Many think of work in the sharing economy, such as driving for Uber, as secondary—jobs that folks with some initiative are doing in their off hours to supplement income from a more steady position. In some cases, that’s true. But the reality is that many rely on these jobs for all of their income. Whether it’s from full-time work for one company or garnering a living wage from part-time work in several such positions, there are a lot of people who depend on job within the sharing economy to support themselves. For them, getting paid when they need it is crucial.
Our own Global Entrepreneur-In-Residence, Vivekdeep Gupta, hopes his company, Covrd, can meet this need. Initially targeted to people working in the sharing economy, clients sign up for Covrd by downloading the app. Then they are issued a Covrd card, which is how they receive the income earned for their work. The card and app work hand-in-hand, with the card offering access to their previous day’s earnings every morning and the app tracking their income daily.
Recently, I caught up with Vivek and got more insight on Covrd and the growing “fintech” sector of the innovation economy.
Q: Where did the idea for Covrd come from and how has it changed since you first started working on it?
Covrd was born out of our desire to solve social challenges using technology. The sharing economy offered an exciting new space, and we contemplated building a platform to provide health insurance and other benefits to freelancers in the sharing economy.
It was while riding in an Uber in Boston in December 2014, that the idea for Covrd first struck, or rather was pitched to us by our first customer. It was a just another ride, but as was common for them whenever riding around the city, it turned into a conversation about the startup. The Uber driver, Glen, was excited about getting insurance benefits, but had a more pressing concern – he wanted his money faster! Like most freelancers and employees, Glen received his earnings a week to 10 days after he completed rides, and his low account balance meant that he was often taking, or on the cusp of taking, a payday loan. Several more conversations and intense groundwork followed, and in early 2015, Covrd was born!
While the core idea has not changed much since its inception, the payment delivery mechanisms have evolved, especially our decision to provide our customers with a physical debit card in place of electronic fund transfers.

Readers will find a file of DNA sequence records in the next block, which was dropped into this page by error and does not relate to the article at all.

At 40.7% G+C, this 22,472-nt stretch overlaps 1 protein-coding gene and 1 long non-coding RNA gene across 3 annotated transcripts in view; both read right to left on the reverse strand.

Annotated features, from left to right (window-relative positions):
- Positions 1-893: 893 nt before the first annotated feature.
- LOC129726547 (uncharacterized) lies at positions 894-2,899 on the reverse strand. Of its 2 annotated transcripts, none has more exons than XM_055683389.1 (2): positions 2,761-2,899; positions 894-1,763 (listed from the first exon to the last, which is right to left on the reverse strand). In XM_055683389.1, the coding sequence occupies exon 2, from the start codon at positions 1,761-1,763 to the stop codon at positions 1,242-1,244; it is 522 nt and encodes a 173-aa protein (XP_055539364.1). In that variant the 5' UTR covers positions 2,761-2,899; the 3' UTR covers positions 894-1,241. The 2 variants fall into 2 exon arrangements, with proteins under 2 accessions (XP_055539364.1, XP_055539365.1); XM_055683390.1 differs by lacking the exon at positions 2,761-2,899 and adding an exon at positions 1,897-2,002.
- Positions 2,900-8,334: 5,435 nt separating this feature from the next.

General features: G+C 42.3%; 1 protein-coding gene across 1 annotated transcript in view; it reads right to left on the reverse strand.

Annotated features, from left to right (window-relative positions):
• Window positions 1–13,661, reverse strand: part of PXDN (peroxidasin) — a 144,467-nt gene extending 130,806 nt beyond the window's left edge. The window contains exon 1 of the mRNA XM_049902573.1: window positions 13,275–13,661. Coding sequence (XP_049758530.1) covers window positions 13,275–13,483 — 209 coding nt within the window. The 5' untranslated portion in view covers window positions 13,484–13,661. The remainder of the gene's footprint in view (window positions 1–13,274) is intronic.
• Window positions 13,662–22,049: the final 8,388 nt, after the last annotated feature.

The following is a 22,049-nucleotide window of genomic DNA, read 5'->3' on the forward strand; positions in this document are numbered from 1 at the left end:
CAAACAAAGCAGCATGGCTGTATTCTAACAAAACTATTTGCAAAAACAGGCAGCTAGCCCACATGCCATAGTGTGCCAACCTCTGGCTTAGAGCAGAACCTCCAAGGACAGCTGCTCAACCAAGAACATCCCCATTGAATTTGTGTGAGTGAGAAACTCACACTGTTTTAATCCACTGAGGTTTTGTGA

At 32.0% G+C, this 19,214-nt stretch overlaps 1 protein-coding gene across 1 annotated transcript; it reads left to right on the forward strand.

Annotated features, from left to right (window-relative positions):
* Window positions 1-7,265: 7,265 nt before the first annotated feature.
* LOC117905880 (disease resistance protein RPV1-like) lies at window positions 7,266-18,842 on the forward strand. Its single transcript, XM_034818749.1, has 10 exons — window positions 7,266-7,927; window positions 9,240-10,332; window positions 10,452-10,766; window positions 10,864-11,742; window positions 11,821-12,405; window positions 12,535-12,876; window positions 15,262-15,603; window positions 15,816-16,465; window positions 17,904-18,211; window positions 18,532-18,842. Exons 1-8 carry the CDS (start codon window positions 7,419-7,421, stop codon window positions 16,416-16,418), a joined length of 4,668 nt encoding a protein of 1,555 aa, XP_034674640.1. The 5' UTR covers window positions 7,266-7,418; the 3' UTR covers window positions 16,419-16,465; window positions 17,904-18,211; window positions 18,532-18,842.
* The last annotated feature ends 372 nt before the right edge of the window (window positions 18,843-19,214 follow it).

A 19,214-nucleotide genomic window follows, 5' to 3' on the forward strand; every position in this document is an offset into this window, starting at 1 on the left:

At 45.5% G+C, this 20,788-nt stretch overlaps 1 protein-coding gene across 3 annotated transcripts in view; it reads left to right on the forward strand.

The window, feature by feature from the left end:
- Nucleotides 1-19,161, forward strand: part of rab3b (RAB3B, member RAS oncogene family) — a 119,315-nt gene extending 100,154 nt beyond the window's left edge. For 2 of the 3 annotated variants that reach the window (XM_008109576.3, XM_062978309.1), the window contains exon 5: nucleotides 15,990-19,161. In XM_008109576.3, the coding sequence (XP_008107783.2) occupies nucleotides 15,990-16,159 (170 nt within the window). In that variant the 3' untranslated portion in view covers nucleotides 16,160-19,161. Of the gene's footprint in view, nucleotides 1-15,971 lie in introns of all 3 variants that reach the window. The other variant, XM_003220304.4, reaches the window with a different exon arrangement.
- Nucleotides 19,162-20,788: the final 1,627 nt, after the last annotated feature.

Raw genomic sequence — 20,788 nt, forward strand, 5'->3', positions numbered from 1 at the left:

Q: The Covrd app has a physical component in the form of a debit card, issued to every user. What has your experience with bringing this physical component been like?
This has been the most challenging and time consuming aspect of the business, mainly because of the fact that we have to work with banks and payment processors, each of whom have their own cycle times. However, once this is implemented, we are confident that having a physical product will drive brand recall and allow us to create innovative programs for customer retention.
Q: Your company targets the sharing economy currently but there are opportunities to work with other independent contractors across various industries. What attracted you to target this segment first?
There are a few clear reasons why we chose the sharing economy. It is probably the fastest growing segment of the US workforce, it employs a younger workforce most of who are tech savvy, and, unlike salaried employees, workers in the sharing economy incur both personal and business expenses from their income which puts additional stress on their cash flows.
Q: What kind of response have you been getting from clients/users of Covrd?
We have observed clear demand for our product from the workers in the sharing economy. In fact, people have been recommending our service to their friends in the traditional economy as well!
Q: In recent years, the “fintech” sector has experienced incredible growth. What is it about the fintech sector that makes it so attractive to startup founders and investors alike?
The fintech sector suffers from massive inefficiencies. Some of these like the slow nature of payments, high interest rate loans, uneven lending benchmarks, and poor customer service affect regular users on a daily basis. Today, most of these problems can be solved by intelligent use of technology and this is one of the reasons that many entrepreneurs are attracted to this segment. The possibility of having a vast social impact (think PayPal and Square) is another reason many entrepreneurs like me are attracted to fintech startups.
Q: What’s next for you, for Covrd?
I think the next (and most important) challenge for us is growth. We have spent time in creating a product that addresses our customer’s needs. It’s now time to go out to the market and sell.
We are on the cusp of coming out of beta in our first market (San Francisco). It has been a long and arduous journey working with the existing financial services system but we expect to get there. The next several weeks will be intense as we customize our product and operations based on feedback.